4. What's the most popular color?
  5. If I were moving to the Netherlands and needed to buy a car, what should I buy?
  6. When is the best time to buy a car? Conversely, when is the most expensive time?

Next, I did a bit of Googling for inspiration. Over and over again, infographics about the best time to purchase a car came up. This one in particular caught my attention for the colors and the layout:

I used to upload the images and pick off the colors. I then added these to my preference file. I created a regular color palette that included the green and a sequential palette for the more brown colors. Overall, I want to mimic this layout, replacing the text with charts as much as I can.

Lastly, I really like the storytelling and design of Pooja Gandhi's week 16 viz, so I wanted to emulate parts of that and also use this an exercise to see how long it may have taken her. HINT: It took me hours to float everything and get it just right. It sure would be easier if there was a grid to snap everything into.

Another fun week, one in which I feel like I learned a lot about design. With that, here's my week 19 visualisation about car purchasing in The Netherlands. Click on the image for the interactive version.

May 3, 2017

What did it take to get to the Madrid Marathon?

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My third marathon is in the books. A 12 minute PB on a super hilly course. The 4 mile long hill from miles 21-25 was pretty mean! But I got it done and I can't wait for my next marathon in October.

My TomTom watch syncs to both Runkeeper and Strava, both of which I used to visualize my 16 week training program.

The routes for each run are in the form of GPX files, with a data point for every second of the run. I created this Alteryx workflow to parse those files and create the routes I needed to visualize in Tableau.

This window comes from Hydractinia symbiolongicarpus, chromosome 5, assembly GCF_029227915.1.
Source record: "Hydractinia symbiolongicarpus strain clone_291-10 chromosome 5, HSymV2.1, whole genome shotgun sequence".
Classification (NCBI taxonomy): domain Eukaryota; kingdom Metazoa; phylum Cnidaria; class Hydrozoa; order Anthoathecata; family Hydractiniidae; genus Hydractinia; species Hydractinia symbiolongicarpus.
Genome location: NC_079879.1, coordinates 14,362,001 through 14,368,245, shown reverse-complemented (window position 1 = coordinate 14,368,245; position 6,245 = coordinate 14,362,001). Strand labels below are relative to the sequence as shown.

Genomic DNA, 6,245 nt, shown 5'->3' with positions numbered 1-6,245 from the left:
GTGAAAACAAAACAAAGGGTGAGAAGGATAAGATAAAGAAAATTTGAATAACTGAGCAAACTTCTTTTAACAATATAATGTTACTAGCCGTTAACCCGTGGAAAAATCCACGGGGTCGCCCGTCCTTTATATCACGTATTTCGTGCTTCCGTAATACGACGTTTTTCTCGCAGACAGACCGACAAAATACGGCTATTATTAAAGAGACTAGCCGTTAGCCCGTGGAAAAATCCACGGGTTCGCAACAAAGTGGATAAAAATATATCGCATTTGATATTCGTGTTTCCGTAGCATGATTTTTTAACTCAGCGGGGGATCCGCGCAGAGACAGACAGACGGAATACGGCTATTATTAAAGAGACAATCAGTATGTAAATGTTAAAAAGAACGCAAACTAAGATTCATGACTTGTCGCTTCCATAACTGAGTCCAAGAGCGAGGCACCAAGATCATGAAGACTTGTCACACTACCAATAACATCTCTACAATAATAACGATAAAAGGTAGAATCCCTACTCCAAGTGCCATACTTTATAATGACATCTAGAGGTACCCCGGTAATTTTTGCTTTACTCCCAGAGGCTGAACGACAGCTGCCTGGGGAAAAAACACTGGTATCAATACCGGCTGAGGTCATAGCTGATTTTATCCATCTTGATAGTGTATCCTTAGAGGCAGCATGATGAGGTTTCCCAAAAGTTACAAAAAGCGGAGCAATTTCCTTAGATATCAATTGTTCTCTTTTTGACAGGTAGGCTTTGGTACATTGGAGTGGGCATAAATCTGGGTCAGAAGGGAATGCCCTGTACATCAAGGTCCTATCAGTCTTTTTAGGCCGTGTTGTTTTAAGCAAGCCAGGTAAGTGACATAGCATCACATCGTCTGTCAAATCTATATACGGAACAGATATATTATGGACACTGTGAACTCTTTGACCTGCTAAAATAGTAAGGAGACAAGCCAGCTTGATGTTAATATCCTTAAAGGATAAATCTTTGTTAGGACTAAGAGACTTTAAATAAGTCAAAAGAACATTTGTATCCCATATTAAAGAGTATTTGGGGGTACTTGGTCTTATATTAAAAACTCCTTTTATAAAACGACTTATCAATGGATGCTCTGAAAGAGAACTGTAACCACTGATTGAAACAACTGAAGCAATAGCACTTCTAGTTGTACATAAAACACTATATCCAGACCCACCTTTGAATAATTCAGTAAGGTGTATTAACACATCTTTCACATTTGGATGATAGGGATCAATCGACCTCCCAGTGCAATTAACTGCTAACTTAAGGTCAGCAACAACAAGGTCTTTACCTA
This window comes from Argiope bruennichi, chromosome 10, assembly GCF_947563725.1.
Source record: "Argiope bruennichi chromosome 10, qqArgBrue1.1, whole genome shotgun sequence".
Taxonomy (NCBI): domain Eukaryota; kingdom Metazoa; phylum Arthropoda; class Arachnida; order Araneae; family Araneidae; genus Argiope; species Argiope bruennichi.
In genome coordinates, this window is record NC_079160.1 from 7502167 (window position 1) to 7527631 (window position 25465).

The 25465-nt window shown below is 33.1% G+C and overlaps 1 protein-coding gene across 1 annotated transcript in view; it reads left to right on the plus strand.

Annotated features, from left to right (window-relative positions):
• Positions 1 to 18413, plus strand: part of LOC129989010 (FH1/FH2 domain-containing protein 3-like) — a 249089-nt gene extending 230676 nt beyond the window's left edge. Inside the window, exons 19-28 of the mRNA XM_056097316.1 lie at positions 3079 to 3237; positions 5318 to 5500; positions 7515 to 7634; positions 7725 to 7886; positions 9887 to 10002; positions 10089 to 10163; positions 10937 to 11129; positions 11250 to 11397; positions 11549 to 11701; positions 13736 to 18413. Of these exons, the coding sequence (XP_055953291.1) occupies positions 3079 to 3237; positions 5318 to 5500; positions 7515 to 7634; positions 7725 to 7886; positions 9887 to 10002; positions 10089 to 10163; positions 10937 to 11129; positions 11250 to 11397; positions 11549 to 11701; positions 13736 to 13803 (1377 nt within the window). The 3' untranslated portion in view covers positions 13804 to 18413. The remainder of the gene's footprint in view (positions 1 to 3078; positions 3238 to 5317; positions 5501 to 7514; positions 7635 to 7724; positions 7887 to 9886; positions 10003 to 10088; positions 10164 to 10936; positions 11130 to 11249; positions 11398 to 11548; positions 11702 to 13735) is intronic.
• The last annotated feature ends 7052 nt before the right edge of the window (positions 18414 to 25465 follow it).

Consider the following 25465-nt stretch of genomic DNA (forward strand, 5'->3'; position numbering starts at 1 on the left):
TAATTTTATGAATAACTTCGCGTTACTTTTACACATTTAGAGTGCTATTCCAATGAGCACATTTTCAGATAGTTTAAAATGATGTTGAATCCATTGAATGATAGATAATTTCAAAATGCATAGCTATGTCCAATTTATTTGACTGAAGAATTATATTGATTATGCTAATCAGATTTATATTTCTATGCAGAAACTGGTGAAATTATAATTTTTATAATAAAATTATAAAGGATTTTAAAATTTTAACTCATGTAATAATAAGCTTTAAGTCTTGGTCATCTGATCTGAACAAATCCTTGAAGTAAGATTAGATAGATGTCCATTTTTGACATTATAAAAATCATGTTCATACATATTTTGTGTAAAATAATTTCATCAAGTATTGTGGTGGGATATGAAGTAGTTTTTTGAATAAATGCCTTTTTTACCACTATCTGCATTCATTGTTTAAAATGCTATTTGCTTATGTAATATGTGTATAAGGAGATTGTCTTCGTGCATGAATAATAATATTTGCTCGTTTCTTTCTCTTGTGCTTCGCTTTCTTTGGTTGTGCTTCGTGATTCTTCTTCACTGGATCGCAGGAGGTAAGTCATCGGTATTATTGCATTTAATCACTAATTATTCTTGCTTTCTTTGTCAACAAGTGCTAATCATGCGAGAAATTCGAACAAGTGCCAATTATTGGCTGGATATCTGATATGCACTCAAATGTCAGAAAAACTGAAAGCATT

I then used the Strava web data connector created by The Information Lab to get the summaries for each run.

When designing the dashboard, I wanted the focus to be on the map, so I allocated the most space for that. I used the Mapbox Outdoor theme map because it's very similar to what Runkeeper uses. I made the lines red so that they stand out against the map and then added indicators for the start, end, and each mile.

Above the map, I wanted to display the stats for each run (from Strava). I added a calendar on the right to show the frequency of my runs (I must admit I'm pretty consistent). The user can click on a date to see the details and map for that run.

Lastly, I added elevation and pace charts. I'm not all that pleased with how these turned out, but it'll have to do.

So that's about it. 16 Weeks | 64 runs | 528 miles - that's what it took to get to the Madrid Marathon.

Workout Wednesday: Appearing & Disappearing Charts

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That Emma can be quite sneaky! The challenge for Workout Wednesday week 18 was to use a series of icons to display a chart. Each icon displays a different chart and when unclicked, the chart should go away.

You can find the requirements over on Emma's blog. Here's my solution as a GIF:

The showing/hiding of the charts was pretty straightforward. My data doesn't match Emma's exactly despite using the same data source. I think maybe there's a join or data source filter on hers, but that's not really the point of this exercise. I also used different icons because I couldn't find the ones she used.

I won't give any hints as to how I did this so that you can do it on your own. I implemented this trick differently than Emma and both of our workbooks are downloadable if you care to have a look after you give it a try. Here's my Tableau dashboard.